As each agent is intended to inspect specific kind of traffic, there is lower detection rate in each agent and higher false alarm rate from certain agent. After the alarm decision, a higher detection rate can be achieved, while policy applied limits the false alarm rate. The rule-based agents yield better detection rate than clustering-based agents on the same attack type, due to its tolerance on noisy background and the adapting ability on attack speed. Summary of the results are shown in Table 9, 10 and Figures 7, 8. Table 9. Performance on local intrusion dataset A1

A2

A3

A4

A5

P1

P2

P3

Table 7. Threshold settings for different agents

SYNʳ

100ʳ

0.0ʳ

100ʳ

100ʳ

97.1ʳ

100ʳ

100ʳ

97.1ʳ

Clustering-based Agents Cluster Cluster SYN UDP flood

ACKʳ

100ʳ

3.0ʳ

100ʳ

100ʳ

100ʳ

100ʳ

100ʳ

100ʳ

FINʳ

100ʳ

6.0ʳ

100ʳ

100ʳ

100ʳ

100ʳ

100ʳ

100ʳ

NULLʳ

100ʳ

0.0ʳ

100ʳ

100ʳ

97.0ʳ

100ʳ

100ʳ

100ʳ

Cluster TCP

Dataset\Agent Local Intrusion Lab Dataset MIT Lab Dataset Dataset\Agent Local Intrusion Lab Dataset MIT Lab Dataset

0.051

0.065

0.069

0.114

0.116 0.078 Rule-based Agents Sequential rule Association rule Threshold Min_Attack Threshold 10

6

40

10

6

40

Table 8. Alias for different set of agents Agent 1 (A1) Agent 2 (A2) Agent 3 (A3) Agent 4 (A4) Agent 5 (A5) Policy 1 (P1)

Policy 2 (P2)

Policy 3 (P3)

Cluster TCP Cluster UDP Cluster SYN flood Sequential rule Association rule [(Cluster TCP OR Cluster SYN flood) AND Sequential rule] OR (Cluster UDP AND Association rule) [(Cluster TCP OR Cluster SYN flood) OR Sequential rule] OR (Cluster UDP OR Association rule) A traditional signature-based NIDS (SNORT)

Xmasʳ

100ʳ

0.0ʳ

100ʳ

100ʳ

9.7ʳ

100ʳ

100ʳ

100ʳ

Connectʳ

98.9ʳ

0.0ʳ

89.1ʳ

91.4ʳ

44.9ʳ

91.1ʳ

99.7ʳ

89.7ʳ

UDP Scanʳ

59.4ʳ

98.6ʳ

1.0ʳ

1.0ʳ

98.3ʳ

98.0ʳ

99.0ʳ

42.0ʳ

SYN floodʳ

91.4ʳ

1.1ʳ

99.6ʳ

100ʳ

98.2ʳ

99.6ʳ

100ʳ

91.8ʳ

87.3ʳ

23.3ʳ

74.0ʳ

74.8ʳ

83.2ʳ

96.9ʳ

99.7ʳ

69.4ʳ

0.1ʳ

0.9ʳ

0.0ʳ

0.0ʳ

14.1ʳ

0.8ʳ

14.2ʳ

1.1ʳ

Overall Detection Rate Overall False Alarm

ˣ˸̅˶˸́̇˴˺˸ʻʸʼ ˄˃˃ˁ˃˃ ˌ˃ˁ˃˃ ˋ˃ˁ˃˃ ˊ˃ˁ˃˃ ˉ˃ˁ˃˃ ˈ˃ˁ˃˃ ˇ˃ˁ˃˃ ˆ˃ˁ˃˃ ˅˃ˁ˃˃ ˄˃ˁ˃˃ ˃ˁ˃˃ ˔˺˸́̇ʳ˄ ˔˺˸́̇ʳ˅ ˔˺˸́̇ʳˆ ˔˺˸́̇ʳˇ ˔˺˸́̇ʳˈ ˣ̂˿˼˶̌˔ ˣ̂˿˼˶̌˕ ˣ̂˿˼˶̌˖ ˗˸̇˸˶̇˼̂́ʳ˥˴̇˸

˙˴˿̆˸ʳ˴˿˴̅̀

Figure 7. Detection rate on local intrusion dataset

In this paper, the measurement of the experimental results is based on the standard metrics for evaluations of intrusions, that is: true negative (TN), false negative (FN), false alarm (FP) and correctly detected intrusions (detection rate, TP). As TN and FP, FN and TP are complements; only TP and the FP values are listed in results. Detection rate (TP) refers to the ratio between the number of correctly detected attacks and the total number of attacks while false alarm (FP) rate means the ratio between the number of normal connections that are incorrectly misclassified as attacks and the total number of normal connections.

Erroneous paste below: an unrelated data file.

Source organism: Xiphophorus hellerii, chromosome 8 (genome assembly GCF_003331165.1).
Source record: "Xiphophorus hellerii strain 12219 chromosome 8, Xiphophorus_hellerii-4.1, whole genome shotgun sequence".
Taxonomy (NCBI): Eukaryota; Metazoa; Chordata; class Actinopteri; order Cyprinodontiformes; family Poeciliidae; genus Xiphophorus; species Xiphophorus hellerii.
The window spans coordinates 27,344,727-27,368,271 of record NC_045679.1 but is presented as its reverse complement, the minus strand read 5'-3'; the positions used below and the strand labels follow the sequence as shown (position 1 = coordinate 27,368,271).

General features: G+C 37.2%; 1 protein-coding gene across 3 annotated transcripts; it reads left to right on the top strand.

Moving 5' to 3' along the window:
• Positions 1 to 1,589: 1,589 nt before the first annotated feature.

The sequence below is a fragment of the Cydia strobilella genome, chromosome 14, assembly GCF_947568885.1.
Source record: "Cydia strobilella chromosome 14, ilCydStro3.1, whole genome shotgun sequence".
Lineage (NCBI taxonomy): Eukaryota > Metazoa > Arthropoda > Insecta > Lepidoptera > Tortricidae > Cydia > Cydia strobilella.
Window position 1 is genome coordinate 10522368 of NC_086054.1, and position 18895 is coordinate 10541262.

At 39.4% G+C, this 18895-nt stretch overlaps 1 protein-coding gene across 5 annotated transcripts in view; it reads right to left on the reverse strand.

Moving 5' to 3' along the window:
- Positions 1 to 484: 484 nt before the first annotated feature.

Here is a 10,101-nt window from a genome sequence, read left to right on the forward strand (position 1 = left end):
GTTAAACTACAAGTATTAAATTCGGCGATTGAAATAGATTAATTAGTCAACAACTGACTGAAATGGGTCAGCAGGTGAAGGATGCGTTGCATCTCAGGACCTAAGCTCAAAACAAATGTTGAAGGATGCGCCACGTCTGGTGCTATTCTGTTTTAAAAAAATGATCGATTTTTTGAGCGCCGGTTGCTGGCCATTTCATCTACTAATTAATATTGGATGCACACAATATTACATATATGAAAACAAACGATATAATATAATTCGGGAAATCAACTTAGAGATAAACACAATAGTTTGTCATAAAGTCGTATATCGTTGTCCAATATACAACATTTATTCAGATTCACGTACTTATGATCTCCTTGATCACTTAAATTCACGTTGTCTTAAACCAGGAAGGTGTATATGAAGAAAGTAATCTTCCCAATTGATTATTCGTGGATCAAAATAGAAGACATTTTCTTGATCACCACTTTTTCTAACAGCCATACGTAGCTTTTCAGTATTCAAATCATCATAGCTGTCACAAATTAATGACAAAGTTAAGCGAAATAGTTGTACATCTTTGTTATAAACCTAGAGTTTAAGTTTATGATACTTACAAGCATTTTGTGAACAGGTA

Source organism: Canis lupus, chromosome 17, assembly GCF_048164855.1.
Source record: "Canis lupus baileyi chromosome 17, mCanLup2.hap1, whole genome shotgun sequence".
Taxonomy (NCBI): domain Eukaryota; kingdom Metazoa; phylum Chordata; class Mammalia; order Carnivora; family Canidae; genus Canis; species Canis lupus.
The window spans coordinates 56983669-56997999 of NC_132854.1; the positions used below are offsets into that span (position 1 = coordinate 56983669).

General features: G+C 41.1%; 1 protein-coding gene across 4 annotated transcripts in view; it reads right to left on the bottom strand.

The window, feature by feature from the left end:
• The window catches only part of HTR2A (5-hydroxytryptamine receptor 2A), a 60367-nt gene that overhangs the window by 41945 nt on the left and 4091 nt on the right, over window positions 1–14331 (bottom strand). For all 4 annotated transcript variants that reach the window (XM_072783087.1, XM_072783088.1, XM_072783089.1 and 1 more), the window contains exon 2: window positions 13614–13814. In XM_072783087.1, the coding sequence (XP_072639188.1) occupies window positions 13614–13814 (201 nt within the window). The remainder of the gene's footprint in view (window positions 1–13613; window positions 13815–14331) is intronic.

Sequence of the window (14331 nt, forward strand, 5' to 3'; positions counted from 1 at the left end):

Table 10. Performance on MIT lab dataset A1

A2

A3

A4

A5

P1

P2

P3

76.8ʳ

0.0ʳ

85.3ʳ

85.3ʳ

93.7ʳ

85.3ʳ

99.0ʳ

89.5ʳ

nmapʳ

0.0ʳ

93.8ʳ

0.0ʳ

0.0ʳ

93.8ʳ

93.8ʳ

93.8ʳ

100ʳ

Smurfʳ

0.0ʳ

100ʳ

0.1ʳ

0.1ʳ

100ʳ

100ʳ

100ʳ

19.2ʳ

IP sweepʳ

0.0ʳ

84.6ʳ

0.0ʳ

0.0ʳ

91.6ʳ

86.9ʳ

91.5ʳ

99.2ʳ

podʳ

7.1ʳ

96.4ʳ

0.0ʳ

0.0ʳ

96.4ʳ

96.4ʳ

96.4ʳ

96.4ʳ

Neptuneʳ

0.0ʳ

0.0ʳ

99.6ʳ

99.8ʳ

88.4ʳ

99.6ʳ

99.8ʳ

94.0ʳ

0.8ʳ

71.6ʳ

28.0ʳ

28.0ʳ

96.6ʳ

99.5ʳ

99.8ʳ

41.8ʳ

4.6ʳ

4.7ʳ

5.6ʳ

0.5ʳ

17.4ʳ

0.6ʳ

23.2ʳ

26.7ʳ

Port sweepʳ

Overall Detection Rateʳ Overall False Alarmʳ

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[3] W. Lee, S. Stolfo and K. Mok, “Mining Audit Data to Build Intrusion Detection Models,” In Proceedings of the Fourth International Conference on Knowledge Discovery and Data Mining (KDD '98), New York, NY, August 1998.

ˣ˸̅˶˸́̇˴˺˸ʳʻʸʼ ˄˃˃ˁ˃˃ ˌ˃ˁ˃˃ ˋ˃ˁ˃˃ ˊ˃ˁ˃˃ ˉ˃ˁ˃˃ ˈ˃ˁ˃˃ ˇ˃ˁ˃˃ ˆ˃ˁ˃˃ ˅˃ˁ˃˃ ˄˃ˁ˃˃ ˃ˁ˃˃ ˔˺˸́̇ʳ˄

˔˺˸́̇ʳ˅

˔˺˸́̇ʳˆ

˔˺˸́̇ʳˇ

˗˸̇˸˶̇˼̂́ʳ̅˴̇˸

˔˺˸́̇ʳˈ

ˣ̂˿˼˶̌ʳ˔ ˣ̂˿˼˶̌ʳ˕ ˣ̂˿˼˶̌ʳ˖ ˙˴˿̆˸ʳ˴˿˴̅̀

Figure 8. Detection rate on MIT lab dataset